S4: I don’t think we know how successful they were. It’s very difficult to evaluate the success of campaign influence efforts that take place via Facebook because the platform is so closed and that problems become worse in 2016. The project was a failure in so far as the people who funded it. And even some of the operatives who carried it out have since repudiated it. I think that style of campaign has at least been stigmatized. I don’t think we know, however, how effective it really was. And it does highlight the risk that domestic political actors can use some of the same tactics that the Russians have used. And that really complicates some of the questions we’re dealing with here. There’s a very strong consensus that foreign actors have no place in our elections, but the questions become much more complicated when it comes to people who are part of our political process, but are stretching the boundaries of conventional politics. And, you know, our our our legal and regulatory system hasn’t fully caught up with that problem. And I think are kind of media ecosystem hasn’t either. You know, the platforms certainly have been caught off guard again and again by these sorts of incidents. And there’s no reason to think that they will catch the next one in time. You know, you can’t rerun elections or at least you couldn’t without great damage to the legitimacy of our democracy. So these kind of last minute sneak attacks remain a worrisome threat.
S7: So now the big thing that people are talking about for 2020 are deep fakes and other manipulated video and audio. You think they present a greater danger in the sense that we’re seeing things with our own eyes and maybe it’s harder to determine what counts as misinformation.
S4: I’m in the camp that the threat from deep fakes is so far overhyped. We have seen no successful mainstream deep fake having an important effect on national politics here in the United States or really anywhere else in the world. Most of the effort in that area is devoted to pornography and isn’t being used in the political sphere. The threat, I think, is more from what have been called cheap fakes, the kinds of low quality distortions of video and audio that take relatively little skill to create and can therefore be created at a large enough scale that some of them may break through and get traction before they’re detected and addressed. Right. So examples include a video of Nancy Pelosi that was altered to make her look like she was drunk. That spread in the spring of twenty nineteen, as well as a video of CNN correspondent Jim Acosta that was manipulated to make him look like he was pushing a White House staff member or intern, which took place in November. Twenty eighteen. So those are two examples where these low quality video manipulations spread widely.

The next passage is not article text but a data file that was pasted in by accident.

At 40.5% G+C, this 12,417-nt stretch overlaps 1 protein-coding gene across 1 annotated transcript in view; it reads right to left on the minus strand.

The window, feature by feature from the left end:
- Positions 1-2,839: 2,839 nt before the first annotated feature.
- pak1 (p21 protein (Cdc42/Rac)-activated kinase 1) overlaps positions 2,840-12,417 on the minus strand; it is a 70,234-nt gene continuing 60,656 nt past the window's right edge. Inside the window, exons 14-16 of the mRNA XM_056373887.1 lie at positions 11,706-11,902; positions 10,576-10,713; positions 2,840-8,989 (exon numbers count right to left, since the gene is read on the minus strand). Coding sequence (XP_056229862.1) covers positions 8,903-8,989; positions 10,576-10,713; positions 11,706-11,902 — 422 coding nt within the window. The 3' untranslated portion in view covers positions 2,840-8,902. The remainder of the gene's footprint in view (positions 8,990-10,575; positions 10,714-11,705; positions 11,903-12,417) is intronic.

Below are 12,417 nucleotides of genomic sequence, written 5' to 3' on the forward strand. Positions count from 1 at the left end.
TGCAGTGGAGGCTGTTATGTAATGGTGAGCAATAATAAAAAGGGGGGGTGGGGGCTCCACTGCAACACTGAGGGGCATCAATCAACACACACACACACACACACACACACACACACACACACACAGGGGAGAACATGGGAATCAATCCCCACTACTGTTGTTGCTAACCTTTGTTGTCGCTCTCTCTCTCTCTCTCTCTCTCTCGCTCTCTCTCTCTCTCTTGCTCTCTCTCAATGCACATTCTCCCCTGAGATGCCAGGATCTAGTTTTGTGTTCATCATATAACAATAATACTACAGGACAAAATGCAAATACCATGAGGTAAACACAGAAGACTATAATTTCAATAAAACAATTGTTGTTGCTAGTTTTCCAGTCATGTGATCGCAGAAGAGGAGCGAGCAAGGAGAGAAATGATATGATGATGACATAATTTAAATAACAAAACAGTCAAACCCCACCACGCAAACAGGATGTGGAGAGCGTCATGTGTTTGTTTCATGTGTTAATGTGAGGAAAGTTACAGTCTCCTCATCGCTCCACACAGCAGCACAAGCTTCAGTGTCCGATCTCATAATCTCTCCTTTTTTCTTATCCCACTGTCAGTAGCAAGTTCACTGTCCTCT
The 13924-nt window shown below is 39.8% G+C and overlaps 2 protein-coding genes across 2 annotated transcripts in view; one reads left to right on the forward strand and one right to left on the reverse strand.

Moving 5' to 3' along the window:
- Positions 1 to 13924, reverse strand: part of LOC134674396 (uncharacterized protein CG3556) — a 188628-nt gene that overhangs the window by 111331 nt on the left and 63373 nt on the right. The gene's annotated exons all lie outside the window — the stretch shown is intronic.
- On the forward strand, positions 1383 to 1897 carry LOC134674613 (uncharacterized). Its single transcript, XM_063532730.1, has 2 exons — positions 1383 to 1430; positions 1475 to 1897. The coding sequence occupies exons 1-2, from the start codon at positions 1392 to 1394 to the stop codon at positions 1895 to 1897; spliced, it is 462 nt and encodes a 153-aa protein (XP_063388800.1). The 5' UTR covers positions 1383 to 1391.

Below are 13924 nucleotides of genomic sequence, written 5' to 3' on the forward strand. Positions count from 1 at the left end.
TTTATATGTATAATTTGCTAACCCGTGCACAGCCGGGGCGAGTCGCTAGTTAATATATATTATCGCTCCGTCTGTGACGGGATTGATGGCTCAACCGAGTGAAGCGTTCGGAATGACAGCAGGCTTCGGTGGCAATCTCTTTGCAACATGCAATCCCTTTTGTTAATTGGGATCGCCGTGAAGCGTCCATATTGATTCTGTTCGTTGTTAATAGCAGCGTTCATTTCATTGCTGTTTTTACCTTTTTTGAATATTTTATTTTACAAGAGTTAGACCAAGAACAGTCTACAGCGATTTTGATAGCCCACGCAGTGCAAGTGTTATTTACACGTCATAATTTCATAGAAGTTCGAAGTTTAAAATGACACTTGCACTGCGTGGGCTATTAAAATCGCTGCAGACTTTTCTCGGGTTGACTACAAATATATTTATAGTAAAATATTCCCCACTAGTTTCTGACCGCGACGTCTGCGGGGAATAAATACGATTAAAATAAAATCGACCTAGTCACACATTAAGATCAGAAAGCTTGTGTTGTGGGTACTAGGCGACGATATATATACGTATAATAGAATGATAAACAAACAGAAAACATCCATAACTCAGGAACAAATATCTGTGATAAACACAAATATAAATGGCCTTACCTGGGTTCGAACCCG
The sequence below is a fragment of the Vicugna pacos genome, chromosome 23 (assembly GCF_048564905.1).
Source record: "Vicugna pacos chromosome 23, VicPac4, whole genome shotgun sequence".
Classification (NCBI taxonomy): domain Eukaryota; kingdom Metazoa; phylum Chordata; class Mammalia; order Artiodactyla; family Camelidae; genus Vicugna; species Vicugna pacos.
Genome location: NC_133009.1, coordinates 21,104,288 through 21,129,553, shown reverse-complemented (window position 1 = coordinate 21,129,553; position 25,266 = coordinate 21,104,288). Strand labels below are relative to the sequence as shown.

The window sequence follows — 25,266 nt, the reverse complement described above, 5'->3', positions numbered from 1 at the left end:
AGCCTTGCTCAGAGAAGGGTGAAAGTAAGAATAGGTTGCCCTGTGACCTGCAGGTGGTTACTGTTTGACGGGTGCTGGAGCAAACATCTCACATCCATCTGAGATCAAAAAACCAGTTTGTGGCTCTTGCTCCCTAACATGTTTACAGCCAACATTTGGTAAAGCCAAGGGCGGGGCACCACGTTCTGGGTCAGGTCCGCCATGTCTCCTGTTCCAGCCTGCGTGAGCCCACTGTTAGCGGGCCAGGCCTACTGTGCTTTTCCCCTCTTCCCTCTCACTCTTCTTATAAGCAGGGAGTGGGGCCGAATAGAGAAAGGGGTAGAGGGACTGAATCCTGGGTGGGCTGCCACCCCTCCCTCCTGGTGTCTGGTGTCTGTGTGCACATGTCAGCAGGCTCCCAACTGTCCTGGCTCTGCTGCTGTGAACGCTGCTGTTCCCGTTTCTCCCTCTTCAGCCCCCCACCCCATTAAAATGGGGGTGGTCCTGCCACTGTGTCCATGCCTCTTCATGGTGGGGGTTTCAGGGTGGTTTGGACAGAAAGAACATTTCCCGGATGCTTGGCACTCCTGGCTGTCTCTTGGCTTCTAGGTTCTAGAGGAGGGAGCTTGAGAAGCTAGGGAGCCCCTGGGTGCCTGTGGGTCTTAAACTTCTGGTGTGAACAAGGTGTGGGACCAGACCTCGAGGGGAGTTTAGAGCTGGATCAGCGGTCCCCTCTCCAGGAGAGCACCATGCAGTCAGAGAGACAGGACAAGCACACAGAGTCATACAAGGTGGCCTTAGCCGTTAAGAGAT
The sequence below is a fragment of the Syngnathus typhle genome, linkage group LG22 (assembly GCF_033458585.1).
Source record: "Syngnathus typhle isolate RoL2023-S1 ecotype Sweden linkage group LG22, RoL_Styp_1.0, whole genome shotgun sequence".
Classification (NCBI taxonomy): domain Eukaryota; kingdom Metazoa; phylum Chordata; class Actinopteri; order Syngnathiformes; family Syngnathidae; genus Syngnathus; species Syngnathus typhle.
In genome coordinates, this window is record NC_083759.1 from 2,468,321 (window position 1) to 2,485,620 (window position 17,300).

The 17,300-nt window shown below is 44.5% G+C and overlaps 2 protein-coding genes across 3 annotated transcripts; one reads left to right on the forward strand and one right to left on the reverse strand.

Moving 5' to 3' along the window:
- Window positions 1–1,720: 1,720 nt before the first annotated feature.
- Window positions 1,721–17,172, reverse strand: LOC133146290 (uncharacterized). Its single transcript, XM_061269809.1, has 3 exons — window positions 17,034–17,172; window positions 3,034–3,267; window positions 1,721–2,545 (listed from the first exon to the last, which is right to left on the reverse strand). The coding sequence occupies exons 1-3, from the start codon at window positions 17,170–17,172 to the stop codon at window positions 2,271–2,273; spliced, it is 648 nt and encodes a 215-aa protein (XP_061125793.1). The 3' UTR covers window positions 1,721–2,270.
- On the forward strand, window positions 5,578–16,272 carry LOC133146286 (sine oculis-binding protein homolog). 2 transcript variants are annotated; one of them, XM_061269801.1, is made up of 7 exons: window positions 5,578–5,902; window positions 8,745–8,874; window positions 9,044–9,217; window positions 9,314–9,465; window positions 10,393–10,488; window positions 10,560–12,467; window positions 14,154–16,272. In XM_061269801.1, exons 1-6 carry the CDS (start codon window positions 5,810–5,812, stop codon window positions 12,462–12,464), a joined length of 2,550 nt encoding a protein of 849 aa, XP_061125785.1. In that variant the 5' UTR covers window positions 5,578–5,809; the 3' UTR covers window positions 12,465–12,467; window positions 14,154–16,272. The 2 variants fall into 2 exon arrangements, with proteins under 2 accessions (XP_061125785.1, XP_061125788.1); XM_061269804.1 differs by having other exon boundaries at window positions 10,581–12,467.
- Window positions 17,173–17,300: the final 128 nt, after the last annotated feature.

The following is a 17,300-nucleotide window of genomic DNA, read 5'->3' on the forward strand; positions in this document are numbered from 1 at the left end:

S6: That didn’t take almost any sophistication at all to create who are the people most likely to be swayed by misinformation? Does.
S5: Does it matter by age or by political party? Does it matter?
S6: By, you know, education? Do we know anything about that? Because there’s so much micro-targeting now, you know, you can figure out who you want to send your messages to. So what what what do we know about those who are emotionally susceptible? What does that tell us about strategies to counteract misinformation?
S4: I think the ideal target audience for political misinformation is your core supporters, the people who have the strongest reason to believe some misinformation about the other side, which is almost always negative. Right. The misinformation that gets the most traction is overwhelmingly about why the other side is bad, lying, evil, malevolent, etc. And your core supporters are going to be most likely to believe that. And to help amplify it via their own social networks, word of mouth and so forth. That means that the ecosystems that committed partisans live in are an important kind of breeding ground for misinformation that may disseminate from that kind of digital fever swamps out into the mainstream. And it’s important to. Address misinformation at that stage. Be before it spreads more widely and we’ve seen this transmission process again and again as far as fringe claims move into mainstream discourse, whether it was the birther myth or claiming that Barack Obama was a Muslim or the pizza gate conspiracy theory. Again and again, these kinds of claims have started with a group of fringe hard core believers and then have been amplified by elites and refracted out into the mainstream.